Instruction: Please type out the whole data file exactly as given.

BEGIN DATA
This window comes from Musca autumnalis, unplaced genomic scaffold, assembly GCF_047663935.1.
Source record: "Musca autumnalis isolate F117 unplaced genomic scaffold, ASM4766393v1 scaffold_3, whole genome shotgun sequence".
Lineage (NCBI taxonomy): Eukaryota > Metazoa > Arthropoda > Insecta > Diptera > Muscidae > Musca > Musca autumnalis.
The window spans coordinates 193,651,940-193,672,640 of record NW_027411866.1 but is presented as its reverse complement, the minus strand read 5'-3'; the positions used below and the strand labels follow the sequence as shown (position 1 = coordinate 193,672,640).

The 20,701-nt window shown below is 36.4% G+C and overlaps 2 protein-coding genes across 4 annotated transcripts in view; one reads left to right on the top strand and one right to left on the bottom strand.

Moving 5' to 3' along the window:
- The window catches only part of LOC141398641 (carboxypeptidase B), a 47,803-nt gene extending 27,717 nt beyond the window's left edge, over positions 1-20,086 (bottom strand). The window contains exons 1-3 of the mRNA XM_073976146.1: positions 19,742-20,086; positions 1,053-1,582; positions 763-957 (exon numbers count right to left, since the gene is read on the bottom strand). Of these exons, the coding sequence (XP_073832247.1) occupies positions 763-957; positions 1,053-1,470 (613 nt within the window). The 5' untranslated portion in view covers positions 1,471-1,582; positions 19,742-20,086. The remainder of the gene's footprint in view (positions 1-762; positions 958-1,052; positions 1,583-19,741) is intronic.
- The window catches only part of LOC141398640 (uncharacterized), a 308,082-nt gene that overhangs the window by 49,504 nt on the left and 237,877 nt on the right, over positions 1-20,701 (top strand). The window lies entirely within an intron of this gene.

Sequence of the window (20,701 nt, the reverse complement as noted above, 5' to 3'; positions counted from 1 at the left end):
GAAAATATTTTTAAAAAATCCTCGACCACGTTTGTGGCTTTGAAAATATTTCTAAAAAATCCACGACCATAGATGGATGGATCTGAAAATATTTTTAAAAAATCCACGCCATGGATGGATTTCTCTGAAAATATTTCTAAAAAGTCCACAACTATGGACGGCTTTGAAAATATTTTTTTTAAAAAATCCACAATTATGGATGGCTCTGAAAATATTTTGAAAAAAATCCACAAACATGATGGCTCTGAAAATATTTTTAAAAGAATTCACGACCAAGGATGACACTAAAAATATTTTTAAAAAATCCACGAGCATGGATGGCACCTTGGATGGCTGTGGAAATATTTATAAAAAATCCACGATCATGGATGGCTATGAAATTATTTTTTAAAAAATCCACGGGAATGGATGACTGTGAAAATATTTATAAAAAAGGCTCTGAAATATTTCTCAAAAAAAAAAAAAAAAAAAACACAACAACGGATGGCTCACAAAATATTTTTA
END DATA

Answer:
This window comes from Musca autumnalis, unplaced genomic scaffold, assembly GCF_047663935.1.
Source record: "Musca autumnalis isolate F117 unplaced genomic scaffold, ASM4766393v1 scaffold_3, whole genome shotgun sequence".
Lineage (NCBI taxonomy): Eukaryota > Metazoa > Arthropoda > Insecta > Diptera > Muscidae > Musca > Musca autumnalis.
The window spans coordinates 193,651,940-193,672,640 of record NW_027411866.1 but is presented as its reverse complement, the minus strand read 5'-3'; the positions used below and the strand labels follow the sequence as shown (position 1 = coordinate 193,672,640).

The 20,701-nt window shown below is 36.4% G+C and overlaps 2 protein-coding genes across 4 annotated transcripts in view; one reads left to right on the top strand and one right to left on the bottom strand.

Moving 5' to 3' along the window:
- The window catches only part of LOC141398641 (carboxypeptidase B), a 47,803-nt gene extending 27,717 nt beyond the window's left edge, over positions 1-20,086 (bottom strand). The window contains exons 1-3 of the mRNA XM_073976146.1: positions 19,742-20,086; positions 1,053-1,582; positions 763-957 (exon numbers count right to left, since the gene is read on the bottom strand). Of these exons, the coding sequence (XP_073832247.1) occupies positions 763-957; positions 1,053-1,470 (613 nt within the window). The 5' untranslated portion in view covers positions 1,471-1,582; positions 19,742-20,086. The remainder of the gene's footprint in view (positions 1-762; positions 958-1,052; positions 1,583-19,741) is intronic.
- The window catches only part of LOC141398640 (uncharacterized), a 308,082-nt gene that overhangs the window by 49,504 nt on the left and 237,877 nt on the right, over positions 1-20,701 (top strand). The window lies entirely within an intron of this gene.

Sequence of the window (20,701 nt, the reverse complement as noted above, 5' to 3'; positions counted from 1 at the left end):
GAAAATATTTTTAAAAAATCCTCGACCACGTTTGTGGCTTTGAAAATATTTCTAAAAAATCCACGACCATAGATGGATGGATCTGAAAATATTTTTAAAAAATCCACGCCATGGATGGATTTCTCTGAAAATATTTCTAAAAAGTCCACAACTATGGACGGCTTTGAAAATATTTTTTTTAAAAAATCCACAATTATGGATGGCTCTGAAAATATTTTGAAAAAAATCCACAAACATGATGGCTCTGAAAATATTTTTAAAAGAATTCACGACCAAGGATGACACTAAAAATATTTTTAAAAAATCCACGAGCATGGATGGCACCTTGGATGGCTGTGGAAATATTTATAAAAAATCCACGATCATGGATGGCTATGAAATTATTTTTTAAAAAATCCACGGGAATGGATGACTGTGAAAATATTTATAAAAAAGGCTCTGAAATATTTCTCAAAAAAAAAAAAAAAAAAAACACAACAACGGATGGCTCACAAAATATTTTTA